Hungarians provide the highlights in Gerstein’s wide-ranging Zankel Hall program

Fri Feb 21, 2020 at 3:13 pm
Kirill Gerstein performed a recital Thursday night at Zankel Hall. Photo: Fadi Kheir

No one will accuse Kirill Gerstein of being a timid artist. He approaches the keyboard with a total confidence that extends to his choices of repertoire.

 On Thursday night he gave a recital in Zankel Hall that seemed intended not just to show off his own abilities, but to be a kind of survey of a broad range of pianistic style.

He began with restraint, offering Haydn’s Fantasia in C Major. Here, crisp accentuation brought out flashes of humor, even if Gerstein tripped once or twice over his fingers. Brahms’s Variations on a Hungarian Song was the first of a number of items on Thursday’s program in that form. Here, Gerstein showed tremendous range, finding a soft, dreaming quality in the third variation as a foil to the stormy complexity that leads into the pounding grandeur of the closing statement.

Selections from Kurtág’s Játékok stood out on the first half. Gerstein has been something of a champion of contemporary composers, which was evident in the sensitivity of his approach here, as he crafted a gorgeous line out of the daydreaming melody of “Hommage à Farkas Ferenc II”. Keeping the sustaining pedal down the entire time, he gave individual tones plenty of space to decay, converging on a fading dissonance yet without interrupting the melodic line.

He followed with a convincing rendition of Schubert’s Wanderer Fantasy. Gerstein’s touch was perhaps a little aggressive for Schubert’s particular brand of soft melancholy, but his voicing was excellent nonetheless, finding the direction of the music through clear differentiation of color. The heroic strain of the primary melody came through in his confident attack, and he showed off his exceptional range in the prismatic variations that followed, as much in the graceful dances as in the blazing flourishes leading up to the piece’s conclusion.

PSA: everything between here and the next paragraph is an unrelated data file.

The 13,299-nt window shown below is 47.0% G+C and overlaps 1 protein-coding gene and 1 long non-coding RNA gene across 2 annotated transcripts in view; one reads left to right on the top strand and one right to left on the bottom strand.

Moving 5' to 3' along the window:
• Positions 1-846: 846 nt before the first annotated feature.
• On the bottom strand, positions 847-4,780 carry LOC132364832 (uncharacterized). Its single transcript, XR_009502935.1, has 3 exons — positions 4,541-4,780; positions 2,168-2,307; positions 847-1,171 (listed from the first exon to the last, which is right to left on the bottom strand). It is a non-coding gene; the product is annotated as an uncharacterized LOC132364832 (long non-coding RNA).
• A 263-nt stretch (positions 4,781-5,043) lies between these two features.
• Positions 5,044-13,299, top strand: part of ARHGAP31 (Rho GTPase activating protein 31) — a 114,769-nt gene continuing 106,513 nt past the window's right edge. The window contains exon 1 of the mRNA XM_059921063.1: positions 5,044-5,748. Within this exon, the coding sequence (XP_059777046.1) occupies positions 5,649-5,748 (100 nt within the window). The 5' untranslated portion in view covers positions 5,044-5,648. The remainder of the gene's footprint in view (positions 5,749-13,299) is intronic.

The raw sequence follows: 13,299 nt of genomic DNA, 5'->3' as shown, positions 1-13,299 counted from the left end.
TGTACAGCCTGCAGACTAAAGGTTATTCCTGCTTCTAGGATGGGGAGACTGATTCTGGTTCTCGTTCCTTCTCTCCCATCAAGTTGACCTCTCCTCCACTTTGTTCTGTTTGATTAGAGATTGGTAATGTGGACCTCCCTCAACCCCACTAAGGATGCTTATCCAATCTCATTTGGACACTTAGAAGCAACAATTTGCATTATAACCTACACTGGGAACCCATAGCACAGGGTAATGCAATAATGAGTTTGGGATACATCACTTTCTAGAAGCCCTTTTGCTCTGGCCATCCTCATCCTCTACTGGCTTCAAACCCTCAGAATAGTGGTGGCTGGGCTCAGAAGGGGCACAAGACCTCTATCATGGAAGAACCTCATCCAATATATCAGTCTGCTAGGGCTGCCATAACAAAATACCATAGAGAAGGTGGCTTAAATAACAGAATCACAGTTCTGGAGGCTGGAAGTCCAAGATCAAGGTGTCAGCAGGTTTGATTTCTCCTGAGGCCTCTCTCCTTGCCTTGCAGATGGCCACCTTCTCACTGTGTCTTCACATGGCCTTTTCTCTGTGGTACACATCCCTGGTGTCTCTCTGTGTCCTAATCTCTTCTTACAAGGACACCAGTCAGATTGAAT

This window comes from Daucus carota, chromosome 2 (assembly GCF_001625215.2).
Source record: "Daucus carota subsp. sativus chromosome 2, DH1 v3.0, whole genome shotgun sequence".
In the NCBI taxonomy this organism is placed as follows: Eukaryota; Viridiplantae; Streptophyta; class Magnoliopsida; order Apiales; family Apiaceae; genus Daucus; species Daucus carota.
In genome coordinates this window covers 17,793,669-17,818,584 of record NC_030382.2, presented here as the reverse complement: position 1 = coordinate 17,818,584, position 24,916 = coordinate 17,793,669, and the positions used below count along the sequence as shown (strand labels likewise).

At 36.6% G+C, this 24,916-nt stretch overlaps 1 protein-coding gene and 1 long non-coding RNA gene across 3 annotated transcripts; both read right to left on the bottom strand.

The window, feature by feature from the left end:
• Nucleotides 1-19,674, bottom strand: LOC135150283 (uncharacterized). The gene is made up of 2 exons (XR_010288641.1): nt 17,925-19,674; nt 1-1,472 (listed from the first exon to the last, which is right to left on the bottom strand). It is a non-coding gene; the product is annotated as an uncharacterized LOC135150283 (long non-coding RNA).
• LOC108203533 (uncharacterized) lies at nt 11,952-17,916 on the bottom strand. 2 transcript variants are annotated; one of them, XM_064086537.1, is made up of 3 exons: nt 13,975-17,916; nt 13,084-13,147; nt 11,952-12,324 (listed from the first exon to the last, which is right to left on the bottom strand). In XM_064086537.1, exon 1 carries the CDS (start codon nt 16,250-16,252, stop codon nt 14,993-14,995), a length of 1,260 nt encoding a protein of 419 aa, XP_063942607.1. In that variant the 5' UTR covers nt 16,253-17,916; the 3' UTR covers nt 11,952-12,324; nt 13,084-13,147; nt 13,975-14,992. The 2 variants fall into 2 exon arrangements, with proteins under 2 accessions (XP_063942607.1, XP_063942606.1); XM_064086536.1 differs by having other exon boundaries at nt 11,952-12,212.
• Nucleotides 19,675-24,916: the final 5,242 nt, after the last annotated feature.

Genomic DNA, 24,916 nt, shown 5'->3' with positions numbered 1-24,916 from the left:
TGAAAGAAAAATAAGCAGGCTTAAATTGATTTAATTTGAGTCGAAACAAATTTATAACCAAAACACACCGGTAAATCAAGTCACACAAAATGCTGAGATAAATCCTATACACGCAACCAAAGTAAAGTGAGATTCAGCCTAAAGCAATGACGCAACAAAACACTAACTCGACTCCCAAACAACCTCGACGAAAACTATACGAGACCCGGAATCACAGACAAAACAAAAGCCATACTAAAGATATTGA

A trio of Hungarian dances by Liszt at the top of the second half felt a little superfluous, though Gerstein played them with flair. He attacked the Ungarischer Geschwindmarsch with bravado and evoked a sense of mystery in the Mephisto-Polka. A sly silliness hid just underneath the whirling mania of the Csárdás obstiné

A brief but significant highlight of Thursday’s recital was the New York premiere of a Berceuse that Thomas Adès wrote for Gerstein. Taken from the lovers’ duet in Adès’s opera The Exterminating Angel, this miniature interlude leaves a powerful impression with its tangled emotions. Its initial haunting, whispered melody focuses and grows into storming intensity. Gerstein shaped the crescendo brilliantly, guiding the line finally to a series of quaking tremolos at the bottom of the keyboard, roaring as though out of a deep cave.

The program’s anchor was Liszt’s great Sonata in B minor, and Gerstein gave an interpretation that was rich, sensitive, passionate, and virtuosic. On an already varied program, this single-movement work offered an overview of Gerstein’s broad range of ability. 

He treated the opening with stark drama, pounding the deep pedal tones that punctuate the melodic lines. Out of that brooding darkness Gerstein drew a big-hearted rendition of the piece, exploring in depth the many emotions that Liszt writes into the music. He perfectly captured the essential romantic spirit in contrasts between raging passion and misty-eyed nostalgia, blazing his way through the long stretches of torrid fury to set up the blissful reverie of the major-key melodies.

Gerstein’s passagework glittered from beginning to end, and he showed complete command and laser focus in the relentless ticking of the fugal section. Yet just as impressive was his ability to draw shining grace out of the piano, as when he cast a spell with the easy glow of his touch in the final Andante sostenuto section. Gerstein’s performance of this iconic sonata demonstrated exactly what makes Liszt, at his best, so compelling: technique not just for its own sake, but in the service of artistic expression.

A work like the Liszt Sonata demands encores, and Gerstein offered two: the first was Busoni’s Chorale Prelude on “Nun freut euch, lieben Christen, g’mein,” an irreverent little gem that set Bach’s simple chorale into giggling perpetual motion. More in keeping with the feeling of the rest of the evening was Chopin’s Waltz in A-flat Major, Op. 42, which radiated effortless grace, even as it sped by in a blur.

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